Here you can find a short video interview with Charlie Cabot, Research Lead at Privitar, in which he talks about some of the risks of Differencing Attacks.
[0:10] One type of privacy attack is called a differencing attack, which targets aggregate statistics, like summary statistics, histograms and charts. The differencing attack works by singling out an individual from multiple aggregate statistics. As a real world example, there is a US site that publishes cancer statistics, broken down by race, gender, county and year. In 2011, in one county, there is only one woman diagnosed with cancer whose race was not white. The system prevents querying about this woman directly, but the statistics leave her vulnerable to a differencing attack.
By queryng about all women in the county, and their types of cancer, then all white women, we learned the one individual non-white woman’s type of cancer. This was sensitive information that the system did not intend to provide.
[1:00] How can you prevent differencing attacks?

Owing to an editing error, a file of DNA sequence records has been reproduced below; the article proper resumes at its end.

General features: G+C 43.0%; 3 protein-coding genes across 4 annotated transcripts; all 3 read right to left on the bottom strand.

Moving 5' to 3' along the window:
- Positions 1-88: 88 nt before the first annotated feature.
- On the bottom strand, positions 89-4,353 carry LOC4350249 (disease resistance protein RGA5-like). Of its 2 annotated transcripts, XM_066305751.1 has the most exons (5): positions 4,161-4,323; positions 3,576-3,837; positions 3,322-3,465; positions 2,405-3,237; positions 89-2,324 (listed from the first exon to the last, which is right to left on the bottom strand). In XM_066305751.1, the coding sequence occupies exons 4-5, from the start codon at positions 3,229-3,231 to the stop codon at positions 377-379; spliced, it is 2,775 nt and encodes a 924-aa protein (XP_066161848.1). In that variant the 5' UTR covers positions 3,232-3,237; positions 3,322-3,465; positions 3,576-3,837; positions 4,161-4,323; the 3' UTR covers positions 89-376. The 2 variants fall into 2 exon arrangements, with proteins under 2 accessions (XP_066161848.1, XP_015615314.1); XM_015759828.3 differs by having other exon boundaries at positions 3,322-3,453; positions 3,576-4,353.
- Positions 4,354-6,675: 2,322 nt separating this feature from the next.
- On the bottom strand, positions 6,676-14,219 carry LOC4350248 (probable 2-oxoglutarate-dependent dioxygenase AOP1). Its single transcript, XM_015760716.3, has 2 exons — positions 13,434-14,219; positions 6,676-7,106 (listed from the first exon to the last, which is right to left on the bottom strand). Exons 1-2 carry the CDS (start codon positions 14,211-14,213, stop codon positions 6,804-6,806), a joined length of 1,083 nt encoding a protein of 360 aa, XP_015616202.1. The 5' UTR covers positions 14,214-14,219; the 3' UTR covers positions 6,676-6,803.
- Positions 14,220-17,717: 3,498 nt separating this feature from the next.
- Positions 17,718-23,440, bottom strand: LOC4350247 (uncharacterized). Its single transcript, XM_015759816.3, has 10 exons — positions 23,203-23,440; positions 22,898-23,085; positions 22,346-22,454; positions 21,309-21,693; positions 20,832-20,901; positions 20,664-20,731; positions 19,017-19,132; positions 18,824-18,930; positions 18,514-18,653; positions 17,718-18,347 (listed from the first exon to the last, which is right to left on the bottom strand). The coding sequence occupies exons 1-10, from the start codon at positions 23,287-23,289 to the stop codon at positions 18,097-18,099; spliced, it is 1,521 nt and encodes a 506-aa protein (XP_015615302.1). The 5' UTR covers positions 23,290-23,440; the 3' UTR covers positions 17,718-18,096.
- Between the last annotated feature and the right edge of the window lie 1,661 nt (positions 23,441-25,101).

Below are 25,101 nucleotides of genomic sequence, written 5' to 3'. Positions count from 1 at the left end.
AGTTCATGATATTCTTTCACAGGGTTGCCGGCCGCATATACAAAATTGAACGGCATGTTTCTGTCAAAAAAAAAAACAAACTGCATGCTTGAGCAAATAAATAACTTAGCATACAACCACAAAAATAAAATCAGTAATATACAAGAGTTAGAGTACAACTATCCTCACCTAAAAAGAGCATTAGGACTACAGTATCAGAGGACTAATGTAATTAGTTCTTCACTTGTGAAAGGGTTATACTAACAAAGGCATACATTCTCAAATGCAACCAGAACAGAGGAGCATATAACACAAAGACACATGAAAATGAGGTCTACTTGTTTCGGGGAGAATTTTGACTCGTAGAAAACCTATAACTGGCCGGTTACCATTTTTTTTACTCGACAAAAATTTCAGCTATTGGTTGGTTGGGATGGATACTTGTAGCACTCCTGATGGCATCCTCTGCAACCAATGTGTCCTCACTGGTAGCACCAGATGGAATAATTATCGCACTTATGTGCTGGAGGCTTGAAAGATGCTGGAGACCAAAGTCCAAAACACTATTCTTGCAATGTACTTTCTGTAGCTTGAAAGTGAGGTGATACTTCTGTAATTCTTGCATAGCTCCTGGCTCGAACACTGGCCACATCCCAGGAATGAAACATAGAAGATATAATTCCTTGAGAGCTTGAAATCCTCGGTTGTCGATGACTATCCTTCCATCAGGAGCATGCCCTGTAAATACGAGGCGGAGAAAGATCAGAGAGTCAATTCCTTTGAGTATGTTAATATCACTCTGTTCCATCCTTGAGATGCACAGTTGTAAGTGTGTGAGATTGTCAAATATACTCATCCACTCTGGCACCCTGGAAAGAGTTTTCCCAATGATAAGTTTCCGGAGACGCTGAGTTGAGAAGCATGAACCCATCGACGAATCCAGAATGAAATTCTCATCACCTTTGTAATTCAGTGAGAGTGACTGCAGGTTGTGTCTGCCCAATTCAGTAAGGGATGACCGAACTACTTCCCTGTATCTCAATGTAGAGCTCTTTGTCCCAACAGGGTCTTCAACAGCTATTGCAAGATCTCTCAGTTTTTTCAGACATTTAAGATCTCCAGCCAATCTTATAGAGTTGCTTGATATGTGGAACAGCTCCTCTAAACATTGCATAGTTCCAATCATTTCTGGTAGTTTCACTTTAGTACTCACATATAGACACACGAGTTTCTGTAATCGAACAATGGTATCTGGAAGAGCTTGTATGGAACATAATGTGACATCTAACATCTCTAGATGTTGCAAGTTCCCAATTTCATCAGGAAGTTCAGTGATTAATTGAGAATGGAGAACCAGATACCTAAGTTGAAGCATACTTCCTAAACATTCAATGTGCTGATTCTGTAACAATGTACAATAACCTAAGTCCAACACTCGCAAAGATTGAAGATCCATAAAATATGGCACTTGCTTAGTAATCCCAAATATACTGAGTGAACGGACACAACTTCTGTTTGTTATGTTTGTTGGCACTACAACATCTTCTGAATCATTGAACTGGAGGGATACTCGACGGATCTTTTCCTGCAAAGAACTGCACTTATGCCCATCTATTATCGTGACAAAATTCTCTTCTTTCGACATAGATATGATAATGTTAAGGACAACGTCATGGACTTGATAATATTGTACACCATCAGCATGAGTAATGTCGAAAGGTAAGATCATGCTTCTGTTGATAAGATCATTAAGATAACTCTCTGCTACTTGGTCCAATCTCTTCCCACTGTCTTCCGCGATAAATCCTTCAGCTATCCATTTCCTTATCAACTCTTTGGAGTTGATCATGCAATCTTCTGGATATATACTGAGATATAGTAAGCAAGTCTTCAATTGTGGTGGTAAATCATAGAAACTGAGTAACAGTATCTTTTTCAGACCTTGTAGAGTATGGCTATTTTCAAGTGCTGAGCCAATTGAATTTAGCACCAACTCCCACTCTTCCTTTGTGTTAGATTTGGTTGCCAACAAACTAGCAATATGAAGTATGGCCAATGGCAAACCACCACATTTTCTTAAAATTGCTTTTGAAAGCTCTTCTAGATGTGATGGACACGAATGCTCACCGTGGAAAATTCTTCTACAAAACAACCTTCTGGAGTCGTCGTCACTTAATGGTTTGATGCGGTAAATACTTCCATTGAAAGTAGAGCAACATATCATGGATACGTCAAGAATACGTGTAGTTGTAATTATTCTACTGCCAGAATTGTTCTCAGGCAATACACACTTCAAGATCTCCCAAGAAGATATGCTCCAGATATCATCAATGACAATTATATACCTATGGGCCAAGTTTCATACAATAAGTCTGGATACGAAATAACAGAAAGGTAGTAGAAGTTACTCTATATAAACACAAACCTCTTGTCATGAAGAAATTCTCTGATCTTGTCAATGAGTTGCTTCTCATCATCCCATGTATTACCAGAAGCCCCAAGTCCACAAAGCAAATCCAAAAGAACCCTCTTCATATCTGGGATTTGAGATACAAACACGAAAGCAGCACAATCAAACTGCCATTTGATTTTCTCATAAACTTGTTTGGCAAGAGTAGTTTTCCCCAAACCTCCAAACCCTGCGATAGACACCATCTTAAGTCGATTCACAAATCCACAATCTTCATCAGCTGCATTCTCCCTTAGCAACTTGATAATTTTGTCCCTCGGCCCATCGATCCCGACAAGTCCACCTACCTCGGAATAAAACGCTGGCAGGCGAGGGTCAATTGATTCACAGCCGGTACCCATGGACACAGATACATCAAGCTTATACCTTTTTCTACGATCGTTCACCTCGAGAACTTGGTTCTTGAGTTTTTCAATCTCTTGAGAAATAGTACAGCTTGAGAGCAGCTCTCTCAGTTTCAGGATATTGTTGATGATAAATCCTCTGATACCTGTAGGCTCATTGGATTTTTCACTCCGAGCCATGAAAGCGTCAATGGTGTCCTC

To prevent differencing attacks you can add noise to the statistics, preventing the attacker from learning anything meaningful about an individual. The differencing attack becomes so imprecise that it’s useless for the attacker.
Through differential privacy, the noise is calibrated to stop all differencing attacks, even ones more sophisticated than the one I described.
What’s great is that the information about groups is still preserved, cancer researchers can still research trends of cancer rates across regions and over time. We preserve the information about groups, but protected the sensitive information of individuals; and that’s the unique benefit of privacy engineering.
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